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o Investment Company, investment firm, investment trust fund is a financial institution that sells shares to individuals and invests in securities issued by other companies. o Finance Companies are financial institutions (often affiliated with a holding company or manufacturer) that makes loan to individuals or businesses. o Credit Union a cooperative depository financial institution whose members can obtain loans from their combined savings. o Agent bank a bank that acts as an agent for a foreign bank. o Commercial Bank a financial institution that accepts deposits and makes loans and provides other services for the public.

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o Merchant Bank a credit card processing bank where merchants receive credit for credit card receipts less a processing fee. o Acquirer a bank gaining financial control over another financial institution through a payment in cash or an exchange of stock. o Thrift Institution a depository financial institution intended to encourage personal savings and home buying.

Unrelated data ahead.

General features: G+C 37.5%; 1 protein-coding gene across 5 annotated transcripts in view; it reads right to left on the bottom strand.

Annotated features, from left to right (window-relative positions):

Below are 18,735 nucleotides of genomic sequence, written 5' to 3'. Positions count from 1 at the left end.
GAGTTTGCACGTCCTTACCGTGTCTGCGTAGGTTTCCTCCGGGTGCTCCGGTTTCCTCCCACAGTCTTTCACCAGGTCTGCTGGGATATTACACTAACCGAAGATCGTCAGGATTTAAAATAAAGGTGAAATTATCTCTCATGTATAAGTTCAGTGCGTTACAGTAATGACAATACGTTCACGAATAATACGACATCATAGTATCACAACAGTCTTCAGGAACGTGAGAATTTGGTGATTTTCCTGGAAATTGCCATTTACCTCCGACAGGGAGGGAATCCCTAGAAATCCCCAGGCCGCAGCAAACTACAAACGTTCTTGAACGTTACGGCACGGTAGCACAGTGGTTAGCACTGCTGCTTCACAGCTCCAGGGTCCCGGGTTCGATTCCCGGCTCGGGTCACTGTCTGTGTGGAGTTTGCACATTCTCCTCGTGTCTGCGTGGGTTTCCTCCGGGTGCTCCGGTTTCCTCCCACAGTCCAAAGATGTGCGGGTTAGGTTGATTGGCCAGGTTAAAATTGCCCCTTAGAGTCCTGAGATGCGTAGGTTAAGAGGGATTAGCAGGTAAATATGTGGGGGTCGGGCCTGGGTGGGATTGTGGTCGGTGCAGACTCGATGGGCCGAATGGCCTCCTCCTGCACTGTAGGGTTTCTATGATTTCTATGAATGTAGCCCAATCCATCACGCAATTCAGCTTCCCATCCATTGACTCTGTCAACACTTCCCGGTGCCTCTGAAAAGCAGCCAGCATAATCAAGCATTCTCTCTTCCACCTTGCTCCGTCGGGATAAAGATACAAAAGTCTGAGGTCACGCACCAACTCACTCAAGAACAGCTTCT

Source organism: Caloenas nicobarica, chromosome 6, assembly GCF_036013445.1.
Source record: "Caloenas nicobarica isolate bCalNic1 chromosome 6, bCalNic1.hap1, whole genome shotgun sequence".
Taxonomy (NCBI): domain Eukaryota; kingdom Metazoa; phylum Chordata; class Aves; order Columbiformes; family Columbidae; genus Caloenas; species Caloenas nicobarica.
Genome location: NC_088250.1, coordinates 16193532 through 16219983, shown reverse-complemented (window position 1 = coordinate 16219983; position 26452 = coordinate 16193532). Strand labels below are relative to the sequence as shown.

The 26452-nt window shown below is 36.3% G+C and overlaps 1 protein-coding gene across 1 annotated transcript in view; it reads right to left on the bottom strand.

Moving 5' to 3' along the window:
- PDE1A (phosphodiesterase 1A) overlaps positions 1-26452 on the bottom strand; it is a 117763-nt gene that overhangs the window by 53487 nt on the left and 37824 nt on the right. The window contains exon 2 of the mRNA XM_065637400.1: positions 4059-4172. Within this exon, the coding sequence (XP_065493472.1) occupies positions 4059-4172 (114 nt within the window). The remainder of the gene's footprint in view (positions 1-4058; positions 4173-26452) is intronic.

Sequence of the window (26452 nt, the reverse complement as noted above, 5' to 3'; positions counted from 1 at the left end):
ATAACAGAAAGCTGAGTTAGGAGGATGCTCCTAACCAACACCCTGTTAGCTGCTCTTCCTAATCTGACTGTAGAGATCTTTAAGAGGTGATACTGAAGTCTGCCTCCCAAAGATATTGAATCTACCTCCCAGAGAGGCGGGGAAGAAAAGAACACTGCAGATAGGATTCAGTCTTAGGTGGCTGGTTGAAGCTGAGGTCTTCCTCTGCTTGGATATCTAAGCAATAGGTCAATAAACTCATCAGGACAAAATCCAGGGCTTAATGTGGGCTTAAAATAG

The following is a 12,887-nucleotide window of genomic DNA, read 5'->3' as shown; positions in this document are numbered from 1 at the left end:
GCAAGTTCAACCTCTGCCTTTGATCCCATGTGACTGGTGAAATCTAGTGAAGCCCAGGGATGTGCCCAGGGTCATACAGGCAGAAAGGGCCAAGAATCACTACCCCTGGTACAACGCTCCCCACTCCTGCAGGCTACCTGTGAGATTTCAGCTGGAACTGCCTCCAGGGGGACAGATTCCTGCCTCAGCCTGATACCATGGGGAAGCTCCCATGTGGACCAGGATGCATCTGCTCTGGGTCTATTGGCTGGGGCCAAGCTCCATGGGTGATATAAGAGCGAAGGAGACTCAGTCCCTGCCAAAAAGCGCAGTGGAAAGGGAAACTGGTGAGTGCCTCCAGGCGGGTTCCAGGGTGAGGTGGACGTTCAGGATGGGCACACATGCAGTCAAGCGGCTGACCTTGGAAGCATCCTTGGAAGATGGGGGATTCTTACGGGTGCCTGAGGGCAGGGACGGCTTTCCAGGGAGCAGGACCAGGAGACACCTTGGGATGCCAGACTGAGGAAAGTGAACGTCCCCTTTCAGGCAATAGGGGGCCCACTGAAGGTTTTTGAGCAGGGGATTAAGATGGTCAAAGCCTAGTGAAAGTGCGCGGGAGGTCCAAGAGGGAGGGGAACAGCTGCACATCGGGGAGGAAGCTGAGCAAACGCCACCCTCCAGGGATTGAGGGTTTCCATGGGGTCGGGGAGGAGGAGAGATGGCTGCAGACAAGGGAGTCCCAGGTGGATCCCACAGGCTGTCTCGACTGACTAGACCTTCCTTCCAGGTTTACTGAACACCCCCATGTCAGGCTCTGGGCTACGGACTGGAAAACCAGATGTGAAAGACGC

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Generally, financial institutions are required to operate within established regulatory guidelines. This is because any failure in financial institutions will have a contagious effect on the payment system and the whole economy. Therefore, due to their sensitivity and their potential farreaching consequences, there are guidelines which they have to observe in their operations. Thus, every country has its own central or national bank responsible for regulating and supervising financial institutions operating in an economy. In Ethiopia, such regulatory body is the National Bank of Ethiopia.